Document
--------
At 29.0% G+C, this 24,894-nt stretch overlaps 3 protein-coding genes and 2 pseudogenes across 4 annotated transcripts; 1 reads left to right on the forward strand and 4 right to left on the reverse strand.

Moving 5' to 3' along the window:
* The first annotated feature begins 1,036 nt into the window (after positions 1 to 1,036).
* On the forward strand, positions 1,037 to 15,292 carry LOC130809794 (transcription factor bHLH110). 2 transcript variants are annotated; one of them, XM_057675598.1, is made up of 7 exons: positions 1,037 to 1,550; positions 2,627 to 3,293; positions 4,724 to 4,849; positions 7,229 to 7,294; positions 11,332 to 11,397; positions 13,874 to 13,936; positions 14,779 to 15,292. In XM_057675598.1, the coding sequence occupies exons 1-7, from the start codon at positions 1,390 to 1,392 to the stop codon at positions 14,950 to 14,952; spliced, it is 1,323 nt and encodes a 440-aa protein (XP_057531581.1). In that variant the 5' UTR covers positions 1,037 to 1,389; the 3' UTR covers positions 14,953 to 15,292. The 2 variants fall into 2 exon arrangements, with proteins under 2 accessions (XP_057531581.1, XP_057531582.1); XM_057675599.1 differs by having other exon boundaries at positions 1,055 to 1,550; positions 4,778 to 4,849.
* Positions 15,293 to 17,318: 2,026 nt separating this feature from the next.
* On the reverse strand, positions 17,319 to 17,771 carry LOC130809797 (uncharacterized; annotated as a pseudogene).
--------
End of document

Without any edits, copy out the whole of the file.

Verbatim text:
At 29.0% G+C, this 24,894-nt stretch overlaps 3 protein-coding genes and 2 pseudogenes across 4 annotated transcripts; 1 reads left to right on the forward strand and 4 right to left on the reverse strand.

Moving 5' to 3' along the window:
* The first annotated feature begins 1,036 nt into the window (after positions 1 to 1,036).
* On the forward strand, positions 1,037 to 15,292 carry LOC130809794 (transcription factor bHLH110). 2 transcript variants are annotated; one of them, XM_057675598.1, is made up of 7 exons: positions 1,037 to 1,550; positions 2,627 to 3,293; positions 4,724 to 4,849; positions 7,229 to 7,294; positions 11,332 to 11,397; positions 13,874 to 13,936; positions 14,779 to 15,292. In XM_057675598.1, the coding sequence occupies exons 1-7, from the start codon at positions 1,390 to 1,392 to the stop codon at positions 14,950 to 14,952; spliced, it is 1,323 nt and encodes a 440-aa protein (XP_057531581.1). In that variant the 5' UTR covers positions 1,037 to 1,389; the 3' UTR covers positions 14,953 to 15,292. The 2 variants fall into 2 exon arrangements, with proteins under 2 accessions (XP_057531581.1, XP_057531582.1); XM_057675599.1 differs by having other exon boundaries at positions 1,055 to 1,550; positions 4,778 to 4,849.
* Positions 15,293 to 17,318: 2,026 nt separating this feature from the next.
* On the reverse strand, positions 17,319 to 17,771 carry LOC130809797 (uncharacterized; annotated as a pseudogene).